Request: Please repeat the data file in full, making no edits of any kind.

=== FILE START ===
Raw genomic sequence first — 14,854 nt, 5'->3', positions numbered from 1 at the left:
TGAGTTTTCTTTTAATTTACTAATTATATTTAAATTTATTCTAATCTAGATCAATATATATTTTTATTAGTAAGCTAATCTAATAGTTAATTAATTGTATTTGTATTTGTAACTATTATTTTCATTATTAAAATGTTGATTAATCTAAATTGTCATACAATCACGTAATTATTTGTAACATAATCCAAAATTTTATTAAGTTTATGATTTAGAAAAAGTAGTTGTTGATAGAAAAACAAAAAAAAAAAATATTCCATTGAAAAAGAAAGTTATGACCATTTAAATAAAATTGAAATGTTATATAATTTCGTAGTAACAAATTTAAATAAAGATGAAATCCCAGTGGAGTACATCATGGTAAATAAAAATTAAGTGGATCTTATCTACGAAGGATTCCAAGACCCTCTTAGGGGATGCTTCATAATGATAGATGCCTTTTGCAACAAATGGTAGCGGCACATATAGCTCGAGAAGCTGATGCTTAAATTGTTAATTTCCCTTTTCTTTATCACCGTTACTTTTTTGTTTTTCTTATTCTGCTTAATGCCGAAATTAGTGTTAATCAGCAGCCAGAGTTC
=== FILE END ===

Raw genomic sequence first — 14,854 nt, 5'->3', positions numbered from 1 at the left:
TGAGTTTTCTTTTAATTTACTAATTATATTTAAATTTATTCTAATCTAGATCAATATATATTTTTATTAGTAAGCTAATCTAATAGTTAATTAATTGTATTTGTATTTGTAACTATTATTTTCATTATTAAAATGTTGATTAATCTAAATTGTCATACAATCACGTAATTATTTGTAACATAATCCAAAATTTTATTAAGTTTATGATTTAGAAAAAGTAGTTGTTGATAGAAAAACAAAAAAAAAAAATATTCCATTGAAAAAGAAAGTTATGACCATTTAAATAAAATTGAAATGTTATATAATTTCGTAGTAACAAATTTAAATAAAGATGAAATCCCAGTGGAGTACATCATGGTAAATAAAAATTAAGTGGATCTTATCTACGAAGGATTCCAAGACCCTCTTAGGGGATGCTTCATAATGATAGATGCCTTTTGCAACAAATGGTAGCGGCACATATAGCTCGAGAAGCTGATGCTTAAATTGTTAATTTCCCTTTTCTTTATCACCGTTACTTTTTTGTTTTTCTTATTCTGCTTAATGCCGAAATTAGTGTTAATCAGCAGCCAGAGTTC